Preparing Your Child for Mental Health Services

How to Best Prepare Your Child or Teen for Services

Parents often ask, "How do I prepare my child for the Initial Appointment?"

You may be especially concerned if your child is ambivalent, reluctant, or even resistant to participating.

No worries! This is fairly common.  In fact, it's pretty rare that a kid comes into my office saying, "Thank God, I couldn't wait to meet some stranger - a shrink, no less - so I can tell him all about my most embarrassing or difficult personal problems!"

It's completely natural to feel some ambivalence about coming to a see a mental health professional, knowing that you are dealing with some personal problems.  It's even harder for kids sometimes, because more often than not it's the parents who want to come in to "fix the problem."

Relax.  If your child isn't thrilled to be here initially, I promise I won't take it personally. And, while I can't guarantee I'll win your child over on the first try, I do have a pretty good track record.

I'll show up with kindness and candor, warmth and firmness, and we'll figure it out just fine together.

How to Have Those Difficult Conversations

Meanwhile, here are some simple rules of thumb for how to talk with your child about the Initial Consultation before the Initial Consultation. - Or before beginning any mental health services, anywhere.

The key is to make it a dialogue - to have an honest conversation about some genuine concerns you have for their health and well-being.

You may adjust the details to suit your child's age and temperament, but try to adhere to these guiding principles and practices:

  1. Be brief, honest, and direct.  Do not be vague or evasive. Definitely don't try to deceive your child or fake it. Do not say we're going to meet a new friend or just to play and talk with this nice man.  Explain the truth, kindly and sensitively, but directly and honestly.
  2. Start with a recent example of how your child has been suffering lately.  For example, refer to some recent arguments or conflicts, blow-ups or meltdowns. As in: "Remember how we got in that big fight yesterday ..." or "I've noticed you've been seeming kinda down lately..." or "You know how you keep worrying about [this...] or you've been complaining about [that...]."
  3. PAUSE to allow some time and space for the child to be able to admit - "Yeah, that happened / that happens sometimes..." or "Yeah, that's kinda true..."
  4. Proceed to acknowledge that you/they are stuck in this rut.  You've tried, but haven't found a way to break this pattern. "Well, we've been thinking that it's been going on for a while..." or "We haven't been able to figure out a way to stop this..." or "It's just been too intense lately..."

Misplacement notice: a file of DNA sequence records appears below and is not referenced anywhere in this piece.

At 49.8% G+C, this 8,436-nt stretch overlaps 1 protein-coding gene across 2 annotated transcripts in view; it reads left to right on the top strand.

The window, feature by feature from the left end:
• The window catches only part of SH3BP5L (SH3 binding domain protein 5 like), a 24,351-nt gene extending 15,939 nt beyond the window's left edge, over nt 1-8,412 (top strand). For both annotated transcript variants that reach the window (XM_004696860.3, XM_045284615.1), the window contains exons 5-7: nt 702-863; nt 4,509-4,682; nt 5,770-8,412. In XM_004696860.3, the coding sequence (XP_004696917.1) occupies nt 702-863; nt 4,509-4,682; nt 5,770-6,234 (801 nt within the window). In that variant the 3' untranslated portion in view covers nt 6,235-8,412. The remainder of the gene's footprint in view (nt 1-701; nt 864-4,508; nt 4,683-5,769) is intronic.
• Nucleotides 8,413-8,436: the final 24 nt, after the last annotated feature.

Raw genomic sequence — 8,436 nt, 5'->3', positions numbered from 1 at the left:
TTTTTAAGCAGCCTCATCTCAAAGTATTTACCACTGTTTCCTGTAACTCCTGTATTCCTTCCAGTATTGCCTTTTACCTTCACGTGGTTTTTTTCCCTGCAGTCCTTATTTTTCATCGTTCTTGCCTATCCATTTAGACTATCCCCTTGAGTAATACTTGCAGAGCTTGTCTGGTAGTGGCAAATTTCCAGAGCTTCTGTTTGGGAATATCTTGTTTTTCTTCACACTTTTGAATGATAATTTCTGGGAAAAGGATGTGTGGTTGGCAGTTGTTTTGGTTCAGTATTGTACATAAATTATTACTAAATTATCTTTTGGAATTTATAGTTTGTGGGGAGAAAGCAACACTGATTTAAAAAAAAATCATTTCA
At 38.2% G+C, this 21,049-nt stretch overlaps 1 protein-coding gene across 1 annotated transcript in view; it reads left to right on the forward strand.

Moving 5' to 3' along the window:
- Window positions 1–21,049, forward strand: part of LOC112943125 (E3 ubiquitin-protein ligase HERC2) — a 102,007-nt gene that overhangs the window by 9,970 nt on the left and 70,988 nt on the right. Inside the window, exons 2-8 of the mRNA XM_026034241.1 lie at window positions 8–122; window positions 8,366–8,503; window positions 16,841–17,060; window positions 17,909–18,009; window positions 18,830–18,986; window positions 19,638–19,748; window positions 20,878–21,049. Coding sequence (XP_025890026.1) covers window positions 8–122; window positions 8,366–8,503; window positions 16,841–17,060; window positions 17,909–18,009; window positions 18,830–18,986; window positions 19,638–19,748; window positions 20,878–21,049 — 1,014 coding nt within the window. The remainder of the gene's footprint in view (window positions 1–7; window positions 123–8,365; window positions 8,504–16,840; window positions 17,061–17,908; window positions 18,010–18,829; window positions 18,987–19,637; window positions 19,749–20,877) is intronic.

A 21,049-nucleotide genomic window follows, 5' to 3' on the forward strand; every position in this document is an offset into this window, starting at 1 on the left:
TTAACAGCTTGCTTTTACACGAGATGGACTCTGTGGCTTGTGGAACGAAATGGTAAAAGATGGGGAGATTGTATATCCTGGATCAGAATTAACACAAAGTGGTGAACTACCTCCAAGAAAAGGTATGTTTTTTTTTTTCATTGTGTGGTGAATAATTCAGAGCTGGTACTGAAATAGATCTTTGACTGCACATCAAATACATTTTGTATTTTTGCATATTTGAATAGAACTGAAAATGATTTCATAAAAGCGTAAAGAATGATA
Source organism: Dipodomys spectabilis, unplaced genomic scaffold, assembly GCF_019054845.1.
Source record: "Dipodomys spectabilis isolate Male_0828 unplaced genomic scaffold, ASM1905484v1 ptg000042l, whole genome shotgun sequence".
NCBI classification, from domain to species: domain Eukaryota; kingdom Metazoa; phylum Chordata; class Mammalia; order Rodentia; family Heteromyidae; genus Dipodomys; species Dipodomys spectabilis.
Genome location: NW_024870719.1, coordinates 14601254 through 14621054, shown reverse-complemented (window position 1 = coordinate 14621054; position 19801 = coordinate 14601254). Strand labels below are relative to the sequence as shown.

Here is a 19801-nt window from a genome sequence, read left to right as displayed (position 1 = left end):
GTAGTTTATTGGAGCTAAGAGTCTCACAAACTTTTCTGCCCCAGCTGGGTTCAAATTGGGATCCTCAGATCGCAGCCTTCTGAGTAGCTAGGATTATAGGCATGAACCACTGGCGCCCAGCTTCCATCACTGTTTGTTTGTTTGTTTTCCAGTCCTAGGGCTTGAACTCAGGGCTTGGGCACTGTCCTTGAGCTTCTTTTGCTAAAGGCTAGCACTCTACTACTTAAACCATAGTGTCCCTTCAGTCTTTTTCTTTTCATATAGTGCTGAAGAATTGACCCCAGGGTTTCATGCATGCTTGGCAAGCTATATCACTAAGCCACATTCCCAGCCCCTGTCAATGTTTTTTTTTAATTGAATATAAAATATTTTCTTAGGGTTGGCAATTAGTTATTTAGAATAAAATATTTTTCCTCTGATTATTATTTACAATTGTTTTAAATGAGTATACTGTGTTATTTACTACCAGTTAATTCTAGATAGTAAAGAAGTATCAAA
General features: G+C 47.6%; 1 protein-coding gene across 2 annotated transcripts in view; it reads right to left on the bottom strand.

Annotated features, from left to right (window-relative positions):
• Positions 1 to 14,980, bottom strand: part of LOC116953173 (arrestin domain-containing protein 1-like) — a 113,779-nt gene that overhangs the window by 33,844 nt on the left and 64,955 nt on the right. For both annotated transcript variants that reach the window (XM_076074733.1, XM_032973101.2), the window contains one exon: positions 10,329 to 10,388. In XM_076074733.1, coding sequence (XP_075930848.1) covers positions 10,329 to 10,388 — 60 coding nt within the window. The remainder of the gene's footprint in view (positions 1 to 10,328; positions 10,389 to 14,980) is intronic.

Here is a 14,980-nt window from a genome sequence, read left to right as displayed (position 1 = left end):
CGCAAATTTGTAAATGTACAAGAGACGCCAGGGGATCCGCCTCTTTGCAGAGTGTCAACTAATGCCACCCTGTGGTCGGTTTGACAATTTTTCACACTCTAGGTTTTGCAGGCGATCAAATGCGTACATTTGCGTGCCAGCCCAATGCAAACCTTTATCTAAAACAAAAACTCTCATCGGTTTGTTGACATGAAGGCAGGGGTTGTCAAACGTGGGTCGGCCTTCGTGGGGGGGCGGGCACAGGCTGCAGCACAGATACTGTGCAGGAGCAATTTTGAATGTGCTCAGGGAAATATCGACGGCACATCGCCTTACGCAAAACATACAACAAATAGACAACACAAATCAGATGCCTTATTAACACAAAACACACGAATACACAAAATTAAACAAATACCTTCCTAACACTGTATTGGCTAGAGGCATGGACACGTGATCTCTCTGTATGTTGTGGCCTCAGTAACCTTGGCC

5. Acknowledge - empathically, not judgmentally - that it's been painful: "...AND it's clearly been not fun for you or us." Perhaps adding: "There's been more suffering / struggling / worrying / arguing... than we're comfortable with" or "more of it than we wish for you."
  6. PAUSE to allow the child to agree, even partly, "Yeah, it's not been fun for me / it stinks when that happens / it sucks!"
  7. State clearly and authentically how much you care about your child, how much you hate to see them sad / angry / anxious / stressed-out like that.  - How much you'd like them to be able to "get along better or be happier."
  8. PAUSE to allow them to admit that they, too, would like to be feeling better and/or doing better.
  9. Now let them know: "That's why we think it's important for us to get some help.  - Get some professional help from a doctor or therapist who specializes in helping kids and families with the kinds of difficulties that we've been going through." 

    Bottom line:  "You're hurting. We're hurting for and with you.  We care enough to do the right thing - even if it seems like a tough thing - and that is to get some professional help, now."

  10. PAUSE to allow them to agree or disagree.  To vent... To reject the notion that there's really any problem or that they don't need any help... To share their fears or frustrations about this idea.  Or maybe to express some relief and gratitude. Perhaps even some hope!
  11. If they're struggling with this idea, respond warmly yet firmly with "YES..." you understand those mixed/mad/afraid feelings, "AND..." you're going to do your job as a caring, committed parent, and get them to a doctor or into counseling to try to help them, anyway.  Period.
  12. Finally, you can reassure them (to the extent that it's authentic and true!) - that you've done your homework, and you've learned about this one child psychologist who is really good, really nice, and really experienced at helping kids/families just like us.

    "So we're going to give it a try.  We want you to give it your best try.  And let's see how it goes.  We're hopeful it can help us find our way to a little bit more peace and happiness..."

These are suggestions based on many years of hard-won experience. Follow them as best you can.  Or, as you'll hear me say quite often:  Take what works for you, and leave the rest.